Jackson Square in New Orleans

Random Photo Gems from New Orleans, Louisiana

I’ve blogged about the enthralling jazz of New Orleans and the quirky art around the city. I was just going through some of my other photos from my trip to The Big Easy last November, and I found some others that I love, but don’t really fit into any category. Here are some of my favorites.

Jackson Square in the French Quarter is a popular gathering place, and it is full of artists, street musicians, and fortune tellers. One of its landmarks is this statue of its namesake, General Andrew Jackson:

Jackson Square in New Orleans

New Orleans has been under the hands of both France and Spain in the past. There are several signs like the one below that remind you of its history:

Spanish sign in New Orleans

With its intricate buildings and horse-drawn carriages, areas of the French Quarter take you back in time. If only the cars weren’t there, you might think you were still in the 1800s:

Horse and carriage in New Orleans' French Quarter

Dozens of drivers with horses or donkeys on carriages line up at the edge of Jackson Square to take tourists on rides. Below is one of the donkeys waiting in line:

Donkey in New Orleans - Jackson Square

When I went, there was still bitterness about the BP oil spill, as evidenced by these shirts I saw for sale:

FU BP shirts in New Orleans

The French Market has plenty of fresh fruits, vegetables, and pralines, but it also had many Mardi Gras masks:

Mardi Gras masks in the French Market

The French Market also had endless amounts of Cajun spices–something the city is very well known for:

Mardi Gras masks in the French Market

New Orleans is also known for having been a hub for voodoo, and there were several witchcraft and voodoo stores around town:

Witchcraft store in New Orleans

I saw these oils and potions at the magic shop pictured above:

Oils in a New Orleans witchcraft store

I also went into the Voodoo Museum in addition to a voodoo shop, where I took this photo of voodoo dolls:

Voodoo dolls in New Orleans

Many areas of New Orleans are old enough that people rode horses and carriages through it (not as tourists). In the Garden District, you can still find some old steps that people used to get into coaches. In the French Quarter, I saw little hints of the past below:

Horse heads in New Orleans

I’m not much of a party animal, but my friend and I made sure to stop by Pat O’Briens, a famous Bourbon Street bar. Their patio had this wild fountain with fire:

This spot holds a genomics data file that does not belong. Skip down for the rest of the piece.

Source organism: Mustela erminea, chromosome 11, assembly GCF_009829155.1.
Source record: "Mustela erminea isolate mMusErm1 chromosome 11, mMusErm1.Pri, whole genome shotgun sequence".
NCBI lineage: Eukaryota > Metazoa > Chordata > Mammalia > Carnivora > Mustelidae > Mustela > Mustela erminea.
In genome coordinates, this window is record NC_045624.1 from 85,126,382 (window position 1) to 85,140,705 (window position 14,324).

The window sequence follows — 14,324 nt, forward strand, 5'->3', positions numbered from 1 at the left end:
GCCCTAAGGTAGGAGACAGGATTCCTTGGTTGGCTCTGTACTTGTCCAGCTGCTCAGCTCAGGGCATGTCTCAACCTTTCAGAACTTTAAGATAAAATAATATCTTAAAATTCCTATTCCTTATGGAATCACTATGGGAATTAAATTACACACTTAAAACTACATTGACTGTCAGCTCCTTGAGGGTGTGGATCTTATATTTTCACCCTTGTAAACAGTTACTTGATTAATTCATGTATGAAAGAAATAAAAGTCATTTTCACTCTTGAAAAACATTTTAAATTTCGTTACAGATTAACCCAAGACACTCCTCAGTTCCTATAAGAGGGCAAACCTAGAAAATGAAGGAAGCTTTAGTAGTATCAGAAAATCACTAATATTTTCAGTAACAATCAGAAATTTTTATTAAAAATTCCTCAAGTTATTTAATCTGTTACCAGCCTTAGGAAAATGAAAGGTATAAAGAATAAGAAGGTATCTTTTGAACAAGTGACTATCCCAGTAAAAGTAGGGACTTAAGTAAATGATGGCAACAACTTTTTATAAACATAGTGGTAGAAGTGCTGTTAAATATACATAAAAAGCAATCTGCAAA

Pat O'Briens in New Orleans

While walking through the French Quarter one afternoon, we stumbled across something being filmed. A man in a clown costume was on stilts, and extras were dressed up like it was Mardi Gras and were tossing beads:

Commercial being filmed in New Orleans

We got to see him do stunt falls, which was pretty cool. We later found out it was for a Capital One commercial:

Commercial being filmed in New Orleans

We went on a French Quarter ghost tour on our last night in town, and while walking around, I encountered this creepy shadow:

Statue in New Orleans

A staple of New Orleans food is beignets–fried dough topped with powdered sugar. The most famous place to serve them is Cafe du Monde, which is where I took this photo.

Beignet in New Orleans

New Orleans has many historic cemeteries that you can visit. Because of its inclination to flood, all of the graves are above-ground. We went on a tour of Lafayette Cemetery http://maiden-voyage-travel.com/1, and our guide said the below crypts were of four families who were all close friends and wanted to be buried next to each other:

Lafayette Cemetery http://maiden-voyage-travel.com/1 in New Orleans

We took a ride on the Natchez, one of the few remaining steam boats in the United States. We got to cruise around the Mississippi River and learn more about the area. Below is the wheel on the boat that churns the water:

Natchez steam boat in New Orleans

Have you ever been to New Orleans? What do you think of the city?

A generation 'y'er from Ireland, living his dreams and convincing you to do the same. Traveling through more than 90 countries around the world and showing no signs of slowing down